Kelp forests dominate coastal environments in temperate and subpolar latitudes around the world and, much like terrestrial forests, create complex habitats that support diverse and productive food webs. In Australia, kelp forests are the foundation of the Great Southern Reef, a continental-scale temperate reef system that sustains high levels of biodiversity, endemism, and productivity. Kelp forests in Australia support numerous species of conservation and economic importance, including weedy seadragons, grey nurse sharks, rock lobsters, and abalone. The commercial and social benefits of kelp forests are also substantial, especially in coastal communities, and include indirect effects on commercial and recreational fisheries (e.g. effects on prey species and coastal food webs), ecotourism, and other forms of marine recreation (e.g. scuba diving).
Images credits: above, Craig Sanderson, left, Cayne Layton
Unfortunately, kelp forests in many locations around Australia and in other parts of the world are experiencing habitat loss due to climate change, overgrazing from herbivores, coastal development and pollution. Dense giant kelp (Macrocystis pyrifera) forests were previously a conspicuous and iconic feature of the Tasmanian coast, but loss of ~95% of these giant kelp forests over the past several decades has seen them listed by the Australian Government as an endangered marine community – the first such listing for a marine community in Australia. The decline of giant kelp forests in eastern Tasmania is associated with increased influence of warm and nutrient-poor East Australian Current water.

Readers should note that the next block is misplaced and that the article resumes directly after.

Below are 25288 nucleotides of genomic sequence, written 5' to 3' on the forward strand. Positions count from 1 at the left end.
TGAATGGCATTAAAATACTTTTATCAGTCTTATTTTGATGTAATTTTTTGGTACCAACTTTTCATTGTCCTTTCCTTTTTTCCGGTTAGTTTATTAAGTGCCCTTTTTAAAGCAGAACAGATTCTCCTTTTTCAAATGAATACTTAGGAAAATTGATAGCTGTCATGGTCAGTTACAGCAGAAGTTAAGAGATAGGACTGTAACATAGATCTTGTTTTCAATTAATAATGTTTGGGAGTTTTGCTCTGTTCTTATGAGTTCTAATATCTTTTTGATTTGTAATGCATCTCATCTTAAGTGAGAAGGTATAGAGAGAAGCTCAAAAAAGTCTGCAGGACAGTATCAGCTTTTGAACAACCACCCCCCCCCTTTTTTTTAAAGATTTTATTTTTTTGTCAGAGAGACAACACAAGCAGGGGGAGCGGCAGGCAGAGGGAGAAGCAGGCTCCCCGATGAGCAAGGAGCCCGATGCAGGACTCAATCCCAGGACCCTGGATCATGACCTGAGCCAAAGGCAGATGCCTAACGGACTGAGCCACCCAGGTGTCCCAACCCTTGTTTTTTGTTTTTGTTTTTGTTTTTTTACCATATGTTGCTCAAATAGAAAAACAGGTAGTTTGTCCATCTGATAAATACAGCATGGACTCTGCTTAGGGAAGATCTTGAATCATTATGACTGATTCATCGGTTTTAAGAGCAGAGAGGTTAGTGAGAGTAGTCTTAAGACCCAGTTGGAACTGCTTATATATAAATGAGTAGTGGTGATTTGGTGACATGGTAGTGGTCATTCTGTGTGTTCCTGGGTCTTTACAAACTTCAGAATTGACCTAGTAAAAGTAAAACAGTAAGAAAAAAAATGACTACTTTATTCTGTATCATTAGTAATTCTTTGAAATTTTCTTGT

Image, above, healthy kelp forest (left) and a degraded kelp forest (right) in Tasmania. Photo credits: Adam Obaza (left), Matt Doggett (right)
Active restoration of these degraded and disappearing habitats represents a potential approach for conservation of giant kelp forests. Moreover, the same techniques that underpin restoration may be able to facilitate development of giant kelp permaculture for commercial harvest and integrated multi-trophic aquaculture. Currently, remnant and physiologically healthy individuals of giant kelp occur in eastern Tasmania where there used to be dense forests. Thus, there appear to exist thermally tolerant giant kelp individuals that may provide opportunity for restoration and permaculture.
This project – in collaboration with the Climate Foundation as part of their work to regenerate food security, ecosystem services and mitigate the effects of climate change – aims to establish whether there is the possibility of restoring Tasmania’s giant kelp forests by identifying individual giant kelp that may be better adapted to warmer sea temperatures. This pilot project is a necessary ‘Phase I’ of a potential larger project and aims to assess the potential for future up-scaling of restoration and Marine Permaculture efforts and fill critical knowledge-gaps to provide scientific rigour and risk-management in these efforts.
(Video, below: Professor Craig Johnson talks about the giant kelp restoration project)
Our Storm Bay giant kelp are still growing
The giant kelp we outplanted in Storm Bay are continuing to grow, and during this visit we were able to accurately count and measure them without the risk of damaging the kelp in the swelly conditions.